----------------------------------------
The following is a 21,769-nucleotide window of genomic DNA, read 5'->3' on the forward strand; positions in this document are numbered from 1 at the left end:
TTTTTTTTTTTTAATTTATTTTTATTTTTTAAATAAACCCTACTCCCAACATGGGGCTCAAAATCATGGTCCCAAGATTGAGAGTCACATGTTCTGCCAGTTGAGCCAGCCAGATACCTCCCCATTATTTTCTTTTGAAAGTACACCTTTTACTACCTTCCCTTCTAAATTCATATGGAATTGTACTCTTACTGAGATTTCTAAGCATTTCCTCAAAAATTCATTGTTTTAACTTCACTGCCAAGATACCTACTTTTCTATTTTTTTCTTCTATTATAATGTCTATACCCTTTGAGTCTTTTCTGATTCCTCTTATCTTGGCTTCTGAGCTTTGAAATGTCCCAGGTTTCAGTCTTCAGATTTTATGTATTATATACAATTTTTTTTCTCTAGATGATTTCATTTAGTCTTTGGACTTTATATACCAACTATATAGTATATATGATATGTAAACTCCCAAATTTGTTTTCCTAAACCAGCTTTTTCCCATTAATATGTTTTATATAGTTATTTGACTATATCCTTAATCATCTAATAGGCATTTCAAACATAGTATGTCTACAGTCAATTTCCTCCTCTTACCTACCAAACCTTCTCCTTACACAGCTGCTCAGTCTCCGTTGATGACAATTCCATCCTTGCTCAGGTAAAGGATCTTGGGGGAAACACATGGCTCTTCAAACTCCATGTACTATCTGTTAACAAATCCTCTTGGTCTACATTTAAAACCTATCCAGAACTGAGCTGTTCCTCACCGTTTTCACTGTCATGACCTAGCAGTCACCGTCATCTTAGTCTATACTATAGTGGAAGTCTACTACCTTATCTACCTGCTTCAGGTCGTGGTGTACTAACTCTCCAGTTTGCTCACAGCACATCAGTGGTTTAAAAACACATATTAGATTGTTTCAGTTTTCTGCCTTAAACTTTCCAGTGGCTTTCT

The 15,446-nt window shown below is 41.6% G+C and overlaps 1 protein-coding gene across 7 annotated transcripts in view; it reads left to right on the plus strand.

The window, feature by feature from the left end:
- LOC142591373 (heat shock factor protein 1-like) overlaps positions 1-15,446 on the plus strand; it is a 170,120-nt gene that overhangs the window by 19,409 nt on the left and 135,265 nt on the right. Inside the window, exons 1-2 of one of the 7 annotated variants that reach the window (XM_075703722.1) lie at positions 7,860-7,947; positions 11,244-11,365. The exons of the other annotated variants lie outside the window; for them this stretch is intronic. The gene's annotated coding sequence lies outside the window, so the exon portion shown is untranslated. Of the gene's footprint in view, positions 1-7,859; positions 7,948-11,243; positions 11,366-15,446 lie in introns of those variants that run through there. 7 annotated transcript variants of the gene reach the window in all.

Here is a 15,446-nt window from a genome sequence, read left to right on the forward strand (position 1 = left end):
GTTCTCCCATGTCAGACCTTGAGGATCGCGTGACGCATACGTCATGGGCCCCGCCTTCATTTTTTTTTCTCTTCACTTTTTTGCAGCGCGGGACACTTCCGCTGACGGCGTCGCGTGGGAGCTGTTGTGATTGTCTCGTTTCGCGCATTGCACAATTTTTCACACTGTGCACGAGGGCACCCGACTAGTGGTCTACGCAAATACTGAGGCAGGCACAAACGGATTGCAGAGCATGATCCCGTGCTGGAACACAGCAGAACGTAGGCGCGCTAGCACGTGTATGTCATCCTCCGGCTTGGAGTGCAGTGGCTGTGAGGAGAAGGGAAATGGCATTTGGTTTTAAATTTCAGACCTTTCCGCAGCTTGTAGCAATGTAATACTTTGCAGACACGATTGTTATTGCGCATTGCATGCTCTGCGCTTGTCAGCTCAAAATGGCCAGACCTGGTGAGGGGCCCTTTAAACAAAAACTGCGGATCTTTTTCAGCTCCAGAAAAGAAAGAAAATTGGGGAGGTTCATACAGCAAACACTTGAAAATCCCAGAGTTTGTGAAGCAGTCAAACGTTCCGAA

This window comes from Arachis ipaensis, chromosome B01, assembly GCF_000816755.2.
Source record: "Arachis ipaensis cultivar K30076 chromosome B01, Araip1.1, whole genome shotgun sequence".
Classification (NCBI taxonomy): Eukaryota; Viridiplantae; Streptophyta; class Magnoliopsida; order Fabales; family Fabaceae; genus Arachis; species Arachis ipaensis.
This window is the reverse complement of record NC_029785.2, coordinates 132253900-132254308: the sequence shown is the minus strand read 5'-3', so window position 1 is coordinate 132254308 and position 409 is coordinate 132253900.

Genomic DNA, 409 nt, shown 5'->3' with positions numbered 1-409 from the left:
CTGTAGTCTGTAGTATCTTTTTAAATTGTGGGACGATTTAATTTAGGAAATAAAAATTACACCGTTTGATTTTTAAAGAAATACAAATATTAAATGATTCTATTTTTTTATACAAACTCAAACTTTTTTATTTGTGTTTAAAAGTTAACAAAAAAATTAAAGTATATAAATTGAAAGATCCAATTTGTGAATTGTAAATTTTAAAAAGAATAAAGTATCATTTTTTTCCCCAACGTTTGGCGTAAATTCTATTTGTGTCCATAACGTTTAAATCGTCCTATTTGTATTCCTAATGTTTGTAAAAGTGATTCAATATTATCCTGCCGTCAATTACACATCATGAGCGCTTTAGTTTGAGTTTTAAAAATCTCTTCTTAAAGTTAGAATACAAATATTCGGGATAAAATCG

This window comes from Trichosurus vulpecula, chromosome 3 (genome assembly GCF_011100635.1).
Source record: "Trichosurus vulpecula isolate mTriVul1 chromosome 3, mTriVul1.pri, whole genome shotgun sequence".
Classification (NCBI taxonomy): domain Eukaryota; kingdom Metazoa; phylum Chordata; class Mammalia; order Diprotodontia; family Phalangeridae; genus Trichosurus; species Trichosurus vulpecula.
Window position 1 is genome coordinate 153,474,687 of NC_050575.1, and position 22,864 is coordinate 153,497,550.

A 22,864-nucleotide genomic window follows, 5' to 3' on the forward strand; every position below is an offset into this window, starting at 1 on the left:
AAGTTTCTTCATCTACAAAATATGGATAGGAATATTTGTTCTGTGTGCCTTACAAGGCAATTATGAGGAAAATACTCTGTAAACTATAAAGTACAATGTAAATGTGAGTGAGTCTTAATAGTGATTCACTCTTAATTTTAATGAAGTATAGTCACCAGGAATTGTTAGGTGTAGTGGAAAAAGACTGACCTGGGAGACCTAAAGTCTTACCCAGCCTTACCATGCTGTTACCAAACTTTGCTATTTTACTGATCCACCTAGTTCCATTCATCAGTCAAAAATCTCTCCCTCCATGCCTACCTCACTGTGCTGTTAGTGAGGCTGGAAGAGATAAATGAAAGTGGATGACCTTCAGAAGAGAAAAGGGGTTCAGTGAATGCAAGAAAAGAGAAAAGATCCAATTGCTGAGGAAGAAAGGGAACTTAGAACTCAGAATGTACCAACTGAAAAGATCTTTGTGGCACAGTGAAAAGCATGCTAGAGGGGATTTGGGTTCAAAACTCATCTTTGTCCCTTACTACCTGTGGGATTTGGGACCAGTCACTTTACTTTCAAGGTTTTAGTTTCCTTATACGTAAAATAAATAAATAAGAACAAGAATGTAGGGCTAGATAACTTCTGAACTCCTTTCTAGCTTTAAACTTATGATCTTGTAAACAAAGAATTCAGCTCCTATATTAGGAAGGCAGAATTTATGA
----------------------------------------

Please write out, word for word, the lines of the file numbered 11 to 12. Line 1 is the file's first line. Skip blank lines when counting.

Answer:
This window is the reverse complement of record NC_029785.2, coordinates 132253900-132254308: the sequence shown is the minus strand read 5'-3', so window position 1 is coordinate 132254308 and position 409 is coordinate 132253900.

Genomic DNA, 409 nt, shown 5'->3' with positions numbered 1-409 from the left: